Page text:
For about as long as consumers have had access to GPS technology, scientists have wondered if our reliance on it harms our ability to navigate on our own. Signs point to yes, but given the way smartphone GPS has transformed the way we drive, bike, walk, get taxis and take transit, that might just be a tradeoff we live with for the foreseeable future.
Adam Cohen, a “complex network” scientist with Washington, D.C.-based ride-hailing startup Split, is using powerful computing and smartphone GPS to improve drivers’ route efficiency in real time. He says the same approach to transportation technology could someday change the way cities operate their transit networks.
Similar to Lyft Line or Uber Pool, Split is an app-based ride-pooling service. Users hail a car through the app and Split sends a driver to pick them up. If there are other users in the area going to similar locations, the driver picks them up too. It’s Cohen’s job to make sure the company’s computers are choosing the most efficient order to pick up and drop off passengers and fastest routes through the city. It turns out that makes for an incredible difficult math problem.
“You have to have information about road network, traffic conditions, travel times in different routes you could chose, how fast you can travel on those roads, where passengers are and where they’re going, how many open seats you have in your fleet on the road, where they’re already going,” explains Cohen.
He says it’s a version of the traveling salesman problem, a classic theoretical computer science problem that asks, with a certain number of cities to visit, what is the most efficient path for a traveling salesman to take?
If there were three cities, there would only be six potential routes to choose from. But that number quickly spirals beyond our brains’ abilities. With five destinations, you have 120 possible routes. With 10 you have 3.6 million routes. And so on.
Cohen’s job is to monitor system analytics and “tweak the algorithm and parameters” to make sure Split’s keeping seats as full as possible and drivers are taking the most efficient routes around D.C. (currently the only city Split operates in). In a recent post on Split’s blog, Cohen wrote, “It’s impossible to know exactly when and where the next pickup will be or next pocket of roadway congestion will emerge, so the routes are recalculated to respond in real time, similar to how you choose Pac-Man’s movements based on the random nature of cherries and Blinky.”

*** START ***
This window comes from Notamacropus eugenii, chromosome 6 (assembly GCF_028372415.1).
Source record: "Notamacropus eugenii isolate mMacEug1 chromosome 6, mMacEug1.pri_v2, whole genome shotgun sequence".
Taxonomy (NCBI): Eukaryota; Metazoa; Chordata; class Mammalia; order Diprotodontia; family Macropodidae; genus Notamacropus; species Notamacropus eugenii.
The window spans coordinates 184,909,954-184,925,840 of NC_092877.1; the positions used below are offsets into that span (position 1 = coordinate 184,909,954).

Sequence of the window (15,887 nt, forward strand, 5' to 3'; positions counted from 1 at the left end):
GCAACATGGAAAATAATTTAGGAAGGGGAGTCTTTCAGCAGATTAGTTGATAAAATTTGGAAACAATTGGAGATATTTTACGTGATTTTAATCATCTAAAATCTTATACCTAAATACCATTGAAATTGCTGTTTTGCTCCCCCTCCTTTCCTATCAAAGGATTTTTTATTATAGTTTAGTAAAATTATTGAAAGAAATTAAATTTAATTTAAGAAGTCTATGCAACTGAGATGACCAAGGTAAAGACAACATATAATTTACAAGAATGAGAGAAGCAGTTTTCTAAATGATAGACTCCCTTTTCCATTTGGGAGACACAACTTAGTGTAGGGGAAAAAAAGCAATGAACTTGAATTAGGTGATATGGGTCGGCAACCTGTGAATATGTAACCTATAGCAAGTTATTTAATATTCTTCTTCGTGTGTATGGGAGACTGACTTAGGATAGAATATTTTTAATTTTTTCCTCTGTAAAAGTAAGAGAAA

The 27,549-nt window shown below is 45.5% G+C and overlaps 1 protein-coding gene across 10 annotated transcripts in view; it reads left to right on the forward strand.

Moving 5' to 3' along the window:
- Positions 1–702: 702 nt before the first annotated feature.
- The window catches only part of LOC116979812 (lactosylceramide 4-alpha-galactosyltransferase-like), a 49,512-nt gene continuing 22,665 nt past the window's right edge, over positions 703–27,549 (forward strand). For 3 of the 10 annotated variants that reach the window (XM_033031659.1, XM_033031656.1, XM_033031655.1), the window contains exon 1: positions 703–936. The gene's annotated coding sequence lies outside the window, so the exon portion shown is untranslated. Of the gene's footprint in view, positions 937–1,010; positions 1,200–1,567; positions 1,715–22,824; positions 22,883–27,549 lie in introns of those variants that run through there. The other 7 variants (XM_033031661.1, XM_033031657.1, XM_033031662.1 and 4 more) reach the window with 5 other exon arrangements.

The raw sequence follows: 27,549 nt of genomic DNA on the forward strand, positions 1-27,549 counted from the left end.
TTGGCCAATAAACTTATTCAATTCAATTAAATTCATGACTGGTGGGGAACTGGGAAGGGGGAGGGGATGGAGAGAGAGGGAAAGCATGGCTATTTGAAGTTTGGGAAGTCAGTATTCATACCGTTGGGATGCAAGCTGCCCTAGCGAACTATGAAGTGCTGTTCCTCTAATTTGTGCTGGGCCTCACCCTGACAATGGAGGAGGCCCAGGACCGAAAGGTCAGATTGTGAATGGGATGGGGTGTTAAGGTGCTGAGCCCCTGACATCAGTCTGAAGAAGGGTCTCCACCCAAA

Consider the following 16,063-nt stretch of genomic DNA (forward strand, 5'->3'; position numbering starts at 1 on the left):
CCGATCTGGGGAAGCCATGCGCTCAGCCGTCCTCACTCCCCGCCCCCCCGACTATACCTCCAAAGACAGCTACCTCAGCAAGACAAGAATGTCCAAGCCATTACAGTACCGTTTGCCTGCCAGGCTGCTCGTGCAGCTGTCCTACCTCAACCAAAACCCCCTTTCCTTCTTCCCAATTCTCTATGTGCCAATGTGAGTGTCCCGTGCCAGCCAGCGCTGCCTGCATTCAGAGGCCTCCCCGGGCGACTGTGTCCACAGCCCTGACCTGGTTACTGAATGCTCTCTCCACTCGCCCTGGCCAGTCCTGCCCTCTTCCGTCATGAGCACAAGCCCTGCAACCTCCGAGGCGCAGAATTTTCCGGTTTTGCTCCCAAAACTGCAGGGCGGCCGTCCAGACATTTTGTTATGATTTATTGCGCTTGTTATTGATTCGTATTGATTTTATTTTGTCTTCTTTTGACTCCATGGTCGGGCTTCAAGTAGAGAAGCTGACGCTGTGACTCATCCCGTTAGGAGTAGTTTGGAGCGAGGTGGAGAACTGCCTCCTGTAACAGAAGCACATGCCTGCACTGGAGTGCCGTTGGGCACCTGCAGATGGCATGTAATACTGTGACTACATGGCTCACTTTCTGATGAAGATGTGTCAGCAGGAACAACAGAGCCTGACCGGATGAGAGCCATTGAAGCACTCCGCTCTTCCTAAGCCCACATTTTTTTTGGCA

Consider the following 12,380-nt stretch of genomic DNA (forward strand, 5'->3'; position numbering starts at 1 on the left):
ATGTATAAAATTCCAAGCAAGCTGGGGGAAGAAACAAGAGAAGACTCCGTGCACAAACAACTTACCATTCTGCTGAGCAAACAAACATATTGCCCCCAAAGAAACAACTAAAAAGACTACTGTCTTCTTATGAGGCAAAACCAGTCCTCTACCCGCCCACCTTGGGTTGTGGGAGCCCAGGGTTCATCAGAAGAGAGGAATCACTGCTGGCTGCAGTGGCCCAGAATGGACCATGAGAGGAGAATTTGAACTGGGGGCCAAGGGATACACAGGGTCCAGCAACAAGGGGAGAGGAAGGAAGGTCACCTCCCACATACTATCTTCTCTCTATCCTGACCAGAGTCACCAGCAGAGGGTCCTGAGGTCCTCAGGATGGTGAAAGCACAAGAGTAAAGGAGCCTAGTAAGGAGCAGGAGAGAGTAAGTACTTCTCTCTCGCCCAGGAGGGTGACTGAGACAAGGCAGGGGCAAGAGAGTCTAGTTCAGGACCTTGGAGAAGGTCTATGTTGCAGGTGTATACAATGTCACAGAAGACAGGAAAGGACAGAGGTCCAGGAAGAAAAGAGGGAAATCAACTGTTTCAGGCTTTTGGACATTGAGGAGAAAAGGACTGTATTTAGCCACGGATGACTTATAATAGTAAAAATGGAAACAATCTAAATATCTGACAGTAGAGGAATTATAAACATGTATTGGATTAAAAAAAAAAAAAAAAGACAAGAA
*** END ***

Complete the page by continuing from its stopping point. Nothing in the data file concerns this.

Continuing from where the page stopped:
For Split drivers, this all translates to a constantly updating route being pushed to their phone telling them where to go between pickups and drop-offs.
Split grew out of Kutsuplus, an on-demand bus system in Helsinki, Finland. Launched four years ago, Kutsuplus used minibuses to pick up riders going to similar destinations. The Helsinki Regional Transportation Authority operated the system until the end of 2015 when they decided it was too expensive to justify, despite its growing ridership. Ajelo, the software developer behind Kutsuplus’ technology, has since merged with Split.
But though Kutsuplus didn’t last, Cohen thinks city transit agencies might some day adopt on-demand busing.
“Buses work really well during rush hour when you’re picking people up at big transportation hubs and they’re going work to home and home to work at peak times. But at off-peak times you have these empty buses driving around and long wait times because there’s less frequent service,” he explains.
Cohen says he can imagine a time in the not too distant future when cities start using on-demand bus service at off-peak hours.
“I think it’s something that’s going to happen more and more. Cities want to be smarter and more efficient to use the limited resources they have to move people.”
The Works is made possible with the support of the Surdna Foundation.
Josh Cohen is a freelance writer in Seattle. His work has also appeared in The Nation, Pacific Standard, Vice and Crosscut.